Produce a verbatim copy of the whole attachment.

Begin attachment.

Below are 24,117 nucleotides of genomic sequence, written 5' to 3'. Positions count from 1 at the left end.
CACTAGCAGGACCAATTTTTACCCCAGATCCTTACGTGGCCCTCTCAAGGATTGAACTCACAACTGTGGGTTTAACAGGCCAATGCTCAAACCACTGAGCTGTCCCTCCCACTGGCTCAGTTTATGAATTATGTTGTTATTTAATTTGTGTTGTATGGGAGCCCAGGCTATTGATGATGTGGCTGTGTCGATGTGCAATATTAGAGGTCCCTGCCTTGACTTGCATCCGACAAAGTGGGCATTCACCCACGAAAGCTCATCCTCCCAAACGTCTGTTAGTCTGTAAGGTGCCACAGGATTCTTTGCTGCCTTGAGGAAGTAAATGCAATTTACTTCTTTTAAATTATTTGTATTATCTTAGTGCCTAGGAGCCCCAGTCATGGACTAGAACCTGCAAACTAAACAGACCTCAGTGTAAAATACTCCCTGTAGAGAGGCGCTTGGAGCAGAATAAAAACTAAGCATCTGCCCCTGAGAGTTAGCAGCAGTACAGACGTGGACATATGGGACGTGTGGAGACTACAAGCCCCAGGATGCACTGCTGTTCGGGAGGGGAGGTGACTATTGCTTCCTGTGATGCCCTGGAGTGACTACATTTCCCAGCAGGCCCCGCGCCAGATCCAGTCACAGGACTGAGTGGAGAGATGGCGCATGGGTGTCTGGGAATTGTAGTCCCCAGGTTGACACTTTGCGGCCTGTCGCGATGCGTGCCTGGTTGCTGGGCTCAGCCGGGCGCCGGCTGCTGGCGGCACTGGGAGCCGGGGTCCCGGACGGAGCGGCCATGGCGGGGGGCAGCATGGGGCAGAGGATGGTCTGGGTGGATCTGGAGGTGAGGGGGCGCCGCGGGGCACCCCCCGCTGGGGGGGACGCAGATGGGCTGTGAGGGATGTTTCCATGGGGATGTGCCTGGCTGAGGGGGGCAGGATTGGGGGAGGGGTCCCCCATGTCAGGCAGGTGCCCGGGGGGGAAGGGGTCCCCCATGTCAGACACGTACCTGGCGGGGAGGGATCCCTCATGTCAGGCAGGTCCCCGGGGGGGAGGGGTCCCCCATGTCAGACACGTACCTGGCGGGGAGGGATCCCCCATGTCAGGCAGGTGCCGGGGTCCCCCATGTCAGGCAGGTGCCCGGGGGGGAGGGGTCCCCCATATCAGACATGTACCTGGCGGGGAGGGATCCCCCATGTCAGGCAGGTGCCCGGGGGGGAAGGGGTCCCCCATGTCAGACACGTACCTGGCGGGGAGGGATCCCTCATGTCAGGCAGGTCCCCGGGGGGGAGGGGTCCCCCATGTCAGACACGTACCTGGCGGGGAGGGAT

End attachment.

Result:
Below are 24,117 nucleotides of genomic sequence, written 5' to 3'. Positions count from 1 at the left end.
CACTAGCAGGACCAATTTTTACCCCAGATCCTTACGTGGCCCTCTCAAGGATTGAACTCACAACTGTGGGTTTAACAGGCCAATGCTCAAACCACTGAGCTGTCCCTCCCACTGGCTCAGTTTATGAATTATGTTGTTATTTAATTTGTGTTGTATGGGAGCCCAGGCTATTGATGATGTGGCTGTGTCGATGTGCAATATTAGAGGTCCCTGCCTTGACTTGCATCCGACAAAGTGGGCATTCACCCACGAAAGCTCATCCTCCCAAACGTCTGTTAGTCTGTAAGGTGCCACAGGATTCTTTGCTGCCTTGAGGAAGTAAATGCAATTTACTTCTTTTAAATTATTTGTATTATCTTAGTGCCTAGGAGCCCCAGTCATGGACTAGAACCTGCAAACTAAACAGACCTCAGTGTAAAATACTCCCTGTAGAGAGGCGCTTGGAGCAGAATAAAAACTAAGCATCTGCCCCTGAGAGTTAGCAGCAGTACAGACGTGGACATATGGGACGTGTGGAGACTACAAGCCCCAGGATGCACTGCTGTTCGGGAGGGGAGGTGACTATTGCTTCCTGTGATGCCCTGGAGTGACTACATTTCCCAGCAGGCCCCGCGCCAGATCCAGTCACAGGACTGAGTGGAGAGATGGCGCATGGGTGTCTGGGAATTGTAGTCCCCAGGTTGACACTTTGCGGCCTGTCGCGATGCGTGCCTGGTTGCTGGGCTCAGCCGGGCGCCGGCTGCTGGCGGCACTGGGAGCCGGGGTCCCGGACGGAGCGGCCATGGCGGGGGGCAGCATGGGGCAGAGGATGGTCTGGGTGGATCTGGAGGTGAGGGGGCGCCGCGGGGCACCCCCCGCTGGGGGGGACGCAGATGGGCTGTGAGGGATGTTTCCATGGGGATGTGCCTGGCTGAGGGGGGCAGGATTGGGGGAGGGGTCCCCCATGTCAGGCAGGTGCCCGGGGGGGAAGGGGTCCCCCATGTCAGACACGTACCTGGCGGGGAGGGATCCCTCATGTCAGGCAGGTCCCCGGGGGGGAGGGGTCCCCCATGTCAGACACGTACCTGGCGGGGAGGGATCCCCCATGTCAGGCAGGTGCCGGGGTCCCCCATGTCAGGCAGGTGCCCGGGGGGGAGGGGTCCCCCATATCAGACATGTACCTGGCGGGGAGGGATCCCCCATGTCAGGCAGGTGCCCGGGGGGGAAGGGGTCCCCCATGTCAGACACGTACCTGGCGGGGAGGGATCCCTCATGTCAGGCAGGTCCCCGGGGGGGAGGGGTCCCCCATGTCAGACACGTACCTGGCGGGGAGGGAT